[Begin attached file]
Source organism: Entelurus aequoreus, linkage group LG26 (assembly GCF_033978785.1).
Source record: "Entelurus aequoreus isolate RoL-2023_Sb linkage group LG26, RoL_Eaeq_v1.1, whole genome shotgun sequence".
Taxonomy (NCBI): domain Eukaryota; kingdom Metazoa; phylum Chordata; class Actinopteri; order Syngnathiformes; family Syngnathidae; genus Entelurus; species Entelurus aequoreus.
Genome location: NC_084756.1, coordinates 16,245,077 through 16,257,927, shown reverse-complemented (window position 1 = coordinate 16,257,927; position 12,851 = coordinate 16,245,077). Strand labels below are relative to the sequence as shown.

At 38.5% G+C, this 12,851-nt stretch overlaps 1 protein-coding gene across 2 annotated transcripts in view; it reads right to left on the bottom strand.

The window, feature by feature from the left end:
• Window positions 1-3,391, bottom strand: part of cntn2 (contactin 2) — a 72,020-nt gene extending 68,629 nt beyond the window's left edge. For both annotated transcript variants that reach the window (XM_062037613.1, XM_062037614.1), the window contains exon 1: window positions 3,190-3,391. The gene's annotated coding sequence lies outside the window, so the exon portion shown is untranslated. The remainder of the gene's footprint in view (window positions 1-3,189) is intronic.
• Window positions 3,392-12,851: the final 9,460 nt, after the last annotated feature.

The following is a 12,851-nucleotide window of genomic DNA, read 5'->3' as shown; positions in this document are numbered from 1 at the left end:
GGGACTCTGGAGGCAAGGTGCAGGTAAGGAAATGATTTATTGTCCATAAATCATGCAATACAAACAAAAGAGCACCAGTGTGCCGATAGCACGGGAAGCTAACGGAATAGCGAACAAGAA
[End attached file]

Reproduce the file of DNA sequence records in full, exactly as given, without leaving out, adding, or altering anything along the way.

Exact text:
Source organism: Entelurus aequoreus, linkage group LG26 (assembly GCF_033978785.1).
Source record: "Entelurus aequoreus isolate RoL-2023_Sb linkage group LG26, RoL_Eaeq_v1.1, whole genome shotgun sequence".
Taxonomy (NCBI): domain Eukaryota; kingdom Metazoa; phylum Chordata; class Actinopteri; order Syngnathiformes; family Syngnathidae; genus Entelurus; species Entelurus aequoreus.
Genome location: NC_084756.1, coordinates 16,245,077 through 16,257,927, shown reverse-complemented (window position 1 = coordinate 16,257,927; position 12,851 = coordinate 16,245,077). Strand labels below are relative to the sequence as shown.

At 38.5% G+C, this 12,851-nt stretch overlaps 1 protein-coding gene across 2 annotated transcripts in view; it reads right to left on the bottom strand.

The window, feature by feature from the left end:
• Window positions 1-3,391, bottom strand: part of cntn2 (contactin 2) — a 72,020-nt gene extending 68,629 nt beyond the window's left edge. For both annotated transcript variants that reach the window (XM_062037613.1, XM_062037614.1), the window contains exon 1: window positions 3,190-3,391. The gene's annotated coding sequence lies outside the window, so the exon portion shown is untranslated. The remainder of the gene's footprint in view (window positions 1-3,189) is intronic.
• Window positions 3,392-12,851: the final 9,460 nt, after the last annotated feature.

The following is a 12,851-nucleotide window of genomic DNA, read 5'->3' as shown; positions in this document are numbered from 1 at the left end:
GGGACTCTGGAGGCAAGGTGCAGGTAAGGAAATGATTTATTGTCCATAAATCATGCAATACAAACAAAAGAGCACCAGTGTGCCGATAGCACGGGAAGCTAACGGAATAGCGAACAAGAA